woensdag 20 februari 2013

Romania, Danube Delta

The waters of the Danube, which flow into the Black Sea, form the largest and best preserved of Europe's deltas. The Danube delta hosts over 300 species of birds as well as 45 freshwater fish species in its numerous lakes and marshes.

The waters of the Danube, which flow into the Black Sea, form the largest and best preserved of Europe's deltas. The Danube delta hosts over 300 species of birds as well as 45 freshwater fish species in its numerous lakes and marshes.
The reserve is vast in European terms with numerous freshwater Lakes interconnected by narrow channels featuring huge expanses of aquatic vegetation. This is the largest continuous marshland on Europe and the second-largest delta (the Volga being the largest), which includes the greatest stretch of reedbeds in the world. The marsh vegetation is dominated by reeds which form floating or fixed islands of decaying vegetation Reeds cover some 1,700 km2 and the floating reed islands (plaur ) 1,000 km2 , whereas the total area not inundated is only 148 km2 . The Razelm-Sinoie complex to the south comprises several large brackish lagoons separated from the sea by a sandbar. The overall basic hydrological and ecological system of the delta, although strongly degraded, is intact.
The higher ground supports stands of willow, popular, alder and oak. There are also sandy areas covered with feather grass and other steppe species. Forest elements are best observed in Letea Forest where a series of bands occur along dunes up to 250 m long and 10 m wide. The delta has been classified into 12 habitat types as follows: aquatic, lakes covered with flooded reedbeds; 'plaur', flooded islets; flooded reeds and willows; riverine forest of willows and poplars; cane-fields; sandy and muddy beaches; wet meadows; dry meadows (arid); human settlements; sandy and rocky areas; steep banks; and forests on high ground.
Over 300 species of bird have been recorded, of which over 176 species breed, the most important being cormorant, pygmy cormorant, white pelican and Dalmatian pelican. There are numerous multi-species heron colonies and raptor species including white-tailed eagle. The marsh tern colonies are especially notable. The delta holds huge numbers of geese in the winter white-fronted geese, red-breasted geese (a globally threatened species with almost all the world wintering population present), teal, mallard and pochard. The delta is very important for fish, with 45 fresh water species present. Otter and weasel are to be found on the floating islands. The Danube Delta is a remarkable alluvial feature constituting critical habitat for migratory birds and other animals. It is the major remaining wetland on the flyway between central and Eastern Europe and the Mediterranean and Middle East and Africa. It is exceptional for its contiguity of wetland ecosystem and currently supports endangered flora and fauna. The threats remain numerous and include intensive fish farming, shooting, canal and dyke construction and pollution and eutrophication.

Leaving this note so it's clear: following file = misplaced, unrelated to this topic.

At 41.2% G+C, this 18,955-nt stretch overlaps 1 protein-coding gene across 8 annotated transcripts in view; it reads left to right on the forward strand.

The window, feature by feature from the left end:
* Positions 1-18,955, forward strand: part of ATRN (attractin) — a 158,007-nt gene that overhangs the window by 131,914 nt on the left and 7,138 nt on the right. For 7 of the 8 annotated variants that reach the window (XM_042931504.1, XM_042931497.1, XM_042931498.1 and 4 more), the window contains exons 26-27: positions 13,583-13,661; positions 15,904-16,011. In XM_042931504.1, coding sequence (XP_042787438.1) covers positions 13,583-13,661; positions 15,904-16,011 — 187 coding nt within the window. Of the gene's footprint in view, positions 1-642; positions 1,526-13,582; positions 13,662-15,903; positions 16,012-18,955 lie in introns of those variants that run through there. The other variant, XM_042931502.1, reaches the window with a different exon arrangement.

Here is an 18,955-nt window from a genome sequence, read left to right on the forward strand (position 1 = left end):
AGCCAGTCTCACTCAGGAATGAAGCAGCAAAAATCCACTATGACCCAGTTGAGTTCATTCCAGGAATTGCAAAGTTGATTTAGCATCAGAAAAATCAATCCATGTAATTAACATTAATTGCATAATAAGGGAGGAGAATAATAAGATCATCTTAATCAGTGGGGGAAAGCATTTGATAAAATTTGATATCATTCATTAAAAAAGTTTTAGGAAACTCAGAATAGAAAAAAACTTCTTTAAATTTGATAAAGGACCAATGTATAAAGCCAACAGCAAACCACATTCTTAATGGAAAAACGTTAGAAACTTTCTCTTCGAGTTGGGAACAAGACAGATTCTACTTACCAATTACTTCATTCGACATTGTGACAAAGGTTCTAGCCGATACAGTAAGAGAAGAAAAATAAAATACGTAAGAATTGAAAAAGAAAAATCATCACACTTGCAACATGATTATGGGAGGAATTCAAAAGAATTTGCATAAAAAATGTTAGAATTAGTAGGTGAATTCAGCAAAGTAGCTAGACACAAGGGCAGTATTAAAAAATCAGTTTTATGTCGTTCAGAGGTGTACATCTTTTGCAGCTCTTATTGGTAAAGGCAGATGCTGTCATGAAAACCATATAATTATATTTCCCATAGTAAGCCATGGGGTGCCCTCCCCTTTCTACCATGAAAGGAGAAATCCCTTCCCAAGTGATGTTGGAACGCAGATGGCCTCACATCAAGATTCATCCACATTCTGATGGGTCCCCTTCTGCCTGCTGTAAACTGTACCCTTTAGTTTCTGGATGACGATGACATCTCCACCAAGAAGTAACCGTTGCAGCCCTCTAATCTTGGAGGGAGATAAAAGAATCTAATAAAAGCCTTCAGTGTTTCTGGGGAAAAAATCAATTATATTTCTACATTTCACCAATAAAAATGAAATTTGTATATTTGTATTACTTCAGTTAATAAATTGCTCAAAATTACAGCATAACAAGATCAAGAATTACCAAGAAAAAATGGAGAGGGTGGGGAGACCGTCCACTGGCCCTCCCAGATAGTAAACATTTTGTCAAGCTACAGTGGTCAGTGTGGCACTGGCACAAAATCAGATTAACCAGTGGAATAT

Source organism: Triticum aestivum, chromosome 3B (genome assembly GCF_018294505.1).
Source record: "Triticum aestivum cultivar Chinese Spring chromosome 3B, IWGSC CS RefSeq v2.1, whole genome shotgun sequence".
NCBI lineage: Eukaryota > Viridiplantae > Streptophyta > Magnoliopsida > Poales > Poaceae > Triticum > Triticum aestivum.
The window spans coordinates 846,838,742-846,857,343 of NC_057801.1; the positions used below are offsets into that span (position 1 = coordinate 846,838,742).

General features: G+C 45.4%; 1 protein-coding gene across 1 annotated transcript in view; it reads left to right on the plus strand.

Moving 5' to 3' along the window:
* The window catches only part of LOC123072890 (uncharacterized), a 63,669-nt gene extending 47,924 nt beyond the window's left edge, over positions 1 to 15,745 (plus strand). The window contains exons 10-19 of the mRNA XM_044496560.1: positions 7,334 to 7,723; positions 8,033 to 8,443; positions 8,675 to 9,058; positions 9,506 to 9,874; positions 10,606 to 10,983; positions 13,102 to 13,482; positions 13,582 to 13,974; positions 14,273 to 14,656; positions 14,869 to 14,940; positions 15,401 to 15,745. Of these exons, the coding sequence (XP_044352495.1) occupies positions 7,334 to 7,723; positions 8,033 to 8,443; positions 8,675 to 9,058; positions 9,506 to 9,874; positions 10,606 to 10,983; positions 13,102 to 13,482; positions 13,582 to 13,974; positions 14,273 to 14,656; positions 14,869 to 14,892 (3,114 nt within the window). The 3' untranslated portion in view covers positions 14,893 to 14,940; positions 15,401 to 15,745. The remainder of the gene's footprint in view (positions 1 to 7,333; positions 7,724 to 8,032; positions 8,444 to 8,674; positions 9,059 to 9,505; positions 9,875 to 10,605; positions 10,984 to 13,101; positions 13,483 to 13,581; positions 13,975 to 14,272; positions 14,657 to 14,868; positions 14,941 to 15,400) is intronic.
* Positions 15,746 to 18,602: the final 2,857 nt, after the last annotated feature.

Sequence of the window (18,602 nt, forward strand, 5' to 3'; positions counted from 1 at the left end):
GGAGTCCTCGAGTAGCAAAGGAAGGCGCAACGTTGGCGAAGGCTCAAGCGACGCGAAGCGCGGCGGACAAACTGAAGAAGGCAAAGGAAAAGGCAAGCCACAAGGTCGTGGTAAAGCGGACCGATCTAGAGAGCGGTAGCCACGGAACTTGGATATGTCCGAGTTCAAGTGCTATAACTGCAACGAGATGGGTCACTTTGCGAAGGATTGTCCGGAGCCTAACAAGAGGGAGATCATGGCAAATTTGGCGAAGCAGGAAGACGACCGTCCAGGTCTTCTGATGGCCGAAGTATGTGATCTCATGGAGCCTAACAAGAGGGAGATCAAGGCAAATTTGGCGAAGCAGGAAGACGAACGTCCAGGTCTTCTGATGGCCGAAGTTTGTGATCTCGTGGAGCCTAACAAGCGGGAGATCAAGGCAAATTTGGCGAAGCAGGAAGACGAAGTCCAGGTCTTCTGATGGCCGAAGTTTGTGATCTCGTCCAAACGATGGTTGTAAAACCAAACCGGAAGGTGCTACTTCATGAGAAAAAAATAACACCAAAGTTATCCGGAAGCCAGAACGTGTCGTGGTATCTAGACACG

Historical Description

In 1938 the Council of Ministers passed Decision No 645 declaring 'Letea Forest' as a nature reserve. In 1961 it passed Decision No 891 declaring Rosca-Buhaiova (14,60Oha), St George-Perisor -Zatoane (16,40Oha), Periteasca-Gura Portitei (3,900ha) and Popina Island (98ha) as nature reserves. In 1971 the Management of Forestry declared the Caraorman Forest (840ha) and Erenciuc Forest (41ha). In 1975 the Council of Ministers passed the Decision No. 524 extending the Danube Delta protected areas to cover 41,500ha. In 1979 an area of 18,145ha combining Rosca-Buhaiova Reserve and Letea Forest was designated as Rosca-Letea Biosphere Reserve.
An area of 500,000ha including all previous designations was declared a biosphere reserve under National Decree No. 983 with supporting Articles 5, and 6 on 27 August 1990. Further legislation is under preparation. This area was further enlarged in early 1991 to cover 547,000ha. International recognition is imminent with submissions in May 1991 to Unesco for biosphere reserve nomination and to the Ramsar Bureau for nomination as a Ramsar site.
The latest legislation gives patrimony of the biosphere reserve to the Delta Authority. Decree 264/91 passed on 12 April 1991 places all institute, agency and inspectorate staff under the administration of the biosphere reserve. The environment agency for Tulcea Judet is also subordinate. All public domain and aquatic and natural resources generated are the ownership of the biosphere reserve authority. Further legislation will significantly strengthen the administration of the site.

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